There's no such thing as a minor foot infection when you have diabetes. The hard-to-treat infections can threaten your foot, your, leg or even your life if they aren't treated promptly. Luckily, visits to your Jackson and Cleveland, MS, podiatrists, Drs. Stefanie Thomas, Ashley Blackwell, and Timothy Adams can help you protect your feet and health.
What are my chances of developing a foot ulcer?
Your lifetime risk of a foot ulcer may range from 15 percent to as high as 34 percent, according to a recent report published by the American Diabetes Association. You may be more likely to develop one of these open sores if your diabetes is poorly controlled, you're overweight, you regularly drink alcohol, or you consume tobacco products. Nerve damage caused by peripheral neuropathy may also increase your risk. If you can't feel your feet, you won't be able to tell if you have a cut or blister.
Why is foot care so important if I have diabetes?
Before you had diabetes, you probably didn't pay much attention to your feet. A burst blister or a cut on your foot may have been minor, slightly painful, inconveniences. Unfortunately, everything changes when you have diabetes. In addition to nerve problems, you may also experience blood circulation issues that can cause slow healing. Even tiny cuts can turn into infected ulcers that are very difficult to treat!
How can I avoid ulcers?
Conducting a brief daily foot exam is the easiest way to prevent ulcers. After you wash your feet, look for cuts, cracks in your skin, blisters, and sores. Even red marks deserve a little attention, as they may be a sign that your shoe is rubbing against your foot. If you don't swap your shoes for a more comfortable pair, you may soon develop a blister.
Make an appointment with one of our offices in either Jackson or Cleveland, MS, if you notice cuts or breaks in your skin, scratches, ingrown toenails, calluses, corns, blisters, or sores, for early treatment can help you avoid infection. Call immediately if you notice:
- Red, swollen skin
- Numbness or tingling
- Color or sensation changes (hot or cold)
- Red streaks on skin
Are you concerned about a diabetes-related foot issue? If so, schedule an appointment with your podiatrists, Drs. Stefanie Thomas, Ashley Blackwell, and Timothy Adams, by calling (601) 926-1500 for the Jackson/Clinton, MS, office or (662) 843-3668 for the Cleveland, MS, office.
A diabetes diagnosis comes with its fair share of important medical obligations such as checking blood sugar levels and, if necessary, administering insulin. However, an often-overlooked aspect of diabetes is diabetic foot care. Read below to learn what makes foot care so crucial to diabetics, and contact Dr. Stefanie Thomas, Dr. Ashley Blackwell, and Dr. Timothy Adams at Premier Foot Clinic with locations in Clinton & Jackson, MS, and Cleveland, MS, for more information.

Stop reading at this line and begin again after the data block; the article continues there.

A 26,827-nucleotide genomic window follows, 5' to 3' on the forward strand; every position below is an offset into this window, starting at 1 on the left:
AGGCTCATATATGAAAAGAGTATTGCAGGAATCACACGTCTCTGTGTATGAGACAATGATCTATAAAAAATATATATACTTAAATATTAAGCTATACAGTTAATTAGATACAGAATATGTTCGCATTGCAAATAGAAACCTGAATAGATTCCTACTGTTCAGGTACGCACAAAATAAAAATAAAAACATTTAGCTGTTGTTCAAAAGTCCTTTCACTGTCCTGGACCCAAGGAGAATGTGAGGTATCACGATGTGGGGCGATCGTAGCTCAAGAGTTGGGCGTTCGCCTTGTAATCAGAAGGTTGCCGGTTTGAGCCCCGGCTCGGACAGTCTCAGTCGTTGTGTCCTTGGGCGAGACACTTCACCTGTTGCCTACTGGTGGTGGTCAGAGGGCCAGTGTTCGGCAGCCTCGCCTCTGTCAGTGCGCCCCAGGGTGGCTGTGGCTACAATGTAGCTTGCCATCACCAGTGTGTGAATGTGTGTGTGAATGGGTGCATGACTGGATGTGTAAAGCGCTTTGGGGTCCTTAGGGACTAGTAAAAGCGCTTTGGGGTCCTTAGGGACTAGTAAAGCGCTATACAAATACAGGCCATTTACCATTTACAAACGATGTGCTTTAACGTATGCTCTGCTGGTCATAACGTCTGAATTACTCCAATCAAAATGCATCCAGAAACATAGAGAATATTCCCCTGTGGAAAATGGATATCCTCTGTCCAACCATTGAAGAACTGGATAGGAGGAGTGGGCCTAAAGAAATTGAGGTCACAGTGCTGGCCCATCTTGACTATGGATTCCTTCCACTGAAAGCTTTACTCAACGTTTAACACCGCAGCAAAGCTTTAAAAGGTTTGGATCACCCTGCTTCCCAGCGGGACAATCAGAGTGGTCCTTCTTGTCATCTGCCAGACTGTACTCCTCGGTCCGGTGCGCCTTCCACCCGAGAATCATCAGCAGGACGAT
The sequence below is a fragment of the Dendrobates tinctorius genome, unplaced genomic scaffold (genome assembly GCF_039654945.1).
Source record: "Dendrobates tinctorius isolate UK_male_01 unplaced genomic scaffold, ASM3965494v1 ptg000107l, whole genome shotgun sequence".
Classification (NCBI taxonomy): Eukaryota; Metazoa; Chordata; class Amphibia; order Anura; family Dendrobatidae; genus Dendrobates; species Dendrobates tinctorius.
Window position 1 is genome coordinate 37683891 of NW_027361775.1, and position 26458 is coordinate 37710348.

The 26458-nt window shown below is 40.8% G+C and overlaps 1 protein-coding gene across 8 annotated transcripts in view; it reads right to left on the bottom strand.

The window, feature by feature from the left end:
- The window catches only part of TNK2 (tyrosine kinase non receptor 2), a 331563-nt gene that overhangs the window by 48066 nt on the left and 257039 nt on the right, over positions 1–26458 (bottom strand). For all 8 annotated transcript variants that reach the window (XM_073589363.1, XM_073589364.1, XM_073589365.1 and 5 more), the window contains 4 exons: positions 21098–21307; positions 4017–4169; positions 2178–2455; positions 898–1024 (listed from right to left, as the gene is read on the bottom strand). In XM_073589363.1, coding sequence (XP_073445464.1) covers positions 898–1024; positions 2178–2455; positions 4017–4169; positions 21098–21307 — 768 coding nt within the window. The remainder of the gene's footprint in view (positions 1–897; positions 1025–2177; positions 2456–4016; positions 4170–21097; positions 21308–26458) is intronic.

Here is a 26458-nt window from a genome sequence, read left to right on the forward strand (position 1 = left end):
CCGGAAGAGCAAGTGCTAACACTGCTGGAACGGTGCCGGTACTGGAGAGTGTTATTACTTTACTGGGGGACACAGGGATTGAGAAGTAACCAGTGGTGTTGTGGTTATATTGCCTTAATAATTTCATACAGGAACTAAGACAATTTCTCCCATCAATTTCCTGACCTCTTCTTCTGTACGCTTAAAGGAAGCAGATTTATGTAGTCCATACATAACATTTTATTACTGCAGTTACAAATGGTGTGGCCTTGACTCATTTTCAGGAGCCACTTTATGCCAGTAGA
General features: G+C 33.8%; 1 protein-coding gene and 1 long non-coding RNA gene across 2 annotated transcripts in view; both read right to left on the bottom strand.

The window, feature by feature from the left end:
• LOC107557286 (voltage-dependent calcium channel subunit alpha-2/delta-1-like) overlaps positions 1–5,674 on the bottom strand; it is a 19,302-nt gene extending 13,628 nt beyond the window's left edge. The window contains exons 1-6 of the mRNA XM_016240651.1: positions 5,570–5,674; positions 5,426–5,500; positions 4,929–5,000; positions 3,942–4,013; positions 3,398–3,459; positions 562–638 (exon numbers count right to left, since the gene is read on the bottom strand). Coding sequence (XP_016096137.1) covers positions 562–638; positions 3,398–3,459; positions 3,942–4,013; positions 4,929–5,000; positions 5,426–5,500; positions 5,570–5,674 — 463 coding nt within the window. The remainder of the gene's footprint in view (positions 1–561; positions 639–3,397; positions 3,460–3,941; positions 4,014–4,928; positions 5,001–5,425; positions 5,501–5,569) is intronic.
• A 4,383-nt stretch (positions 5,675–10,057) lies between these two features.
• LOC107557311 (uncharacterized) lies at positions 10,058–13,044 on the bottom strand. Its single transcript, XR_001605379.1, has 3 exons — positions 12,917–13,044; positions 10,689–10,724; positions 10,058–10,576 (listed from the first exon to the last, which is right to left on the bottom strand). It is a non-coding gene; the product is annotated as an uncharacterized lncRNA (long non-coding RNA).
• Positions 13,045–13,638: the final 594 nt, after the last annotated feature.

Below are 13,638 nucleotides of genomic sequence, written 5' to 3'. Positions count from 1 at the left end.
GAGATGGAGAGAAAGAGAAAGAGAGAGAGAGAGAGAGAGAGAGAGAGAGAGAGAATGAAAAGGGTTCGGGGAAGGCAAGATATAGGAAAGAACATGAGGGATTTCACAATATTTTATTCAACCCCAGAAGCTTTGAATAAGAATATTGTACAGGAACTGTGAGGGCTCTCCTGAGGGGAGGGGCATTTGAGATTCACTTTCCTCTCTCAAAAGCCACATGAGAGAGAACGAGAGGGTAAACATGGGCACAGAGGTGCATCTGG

What is diabetes?
Diabetes is a condition which impairs the body’s ability to produce insulin, a hormone necessary to regulating the glucose (blood sugar) levels in blood. Insulin helps the body allocate energy from consumed foods to the cells in your body, but people with diabetes create too little or no insulin, resulting in glucose remaining in the blood and not entering the cells to power the body. There are two types of diabetes: Type 1 and Type 2. Type 1 diabetes means your body does not produce insulin at all while Type 2 diabetes indicates that your body does not make enough insulin or does not use it correctly.
Why is diabetic foot care important?
Diabetes decreases blood flow, especially in the extremities like the hands and feet. Less blood flow means less feeling, meaning that a simple cut or scratch left untreated can potentially advance into a more serious condition without a patient feeling discomfort or even noticing at all. To avoid complications such as infection, people with diabetes should take extra care to thoroughly examine their feet on a daily basis and partner with their podiatrist to ensure that their feet remain healthy for years to come.
Proper diabetic foot care routines
People with diabetes should take time to examine their feet every day, looking for anything out of the ordinary and taking note of any scratches, bruising, cuts, or scrapes. In addition to checking your feet, shake out your shoes to ensure they are free from debris which could cause injury. Always cut the toenails straight across to avoid ingrown toenails. See your podiatrist for regular foot examinations and to ensure that your feet are healthy both inside and out.
For more information on diabetic foot care or why it is crucial to the health of a patient with diabetes, please contact Dr. Stefanie Thomas, Dr. Ashley Blackwell, and Dr. Timothy Adams at Premier Foot Clinic with locations in Clinton & Jackson, MS, and Cleveland, MS. Call (601) 926-1500 to schedule your appointment at our Clinton & Jackson office, or (662) 843-3668 to schedule your appointment at our Cleveland location!
Heel pain is a common complaint. If you are experiencing chronic or recurring heel pain, it may be a sign of an injury or condition like plantar fasciitis. The podiatrists at Premier Foot Clinic serving Clinton, Cleveland, and Jackson, MS, Dr. Stefanie Thomas, Dr. Ashley Blackwell, or Dr. Timothy Adams, offer diagnostic and treatment options for chronic heel pain and other foot and ankle injuries.
Heel Pain Diagnosis and Treatment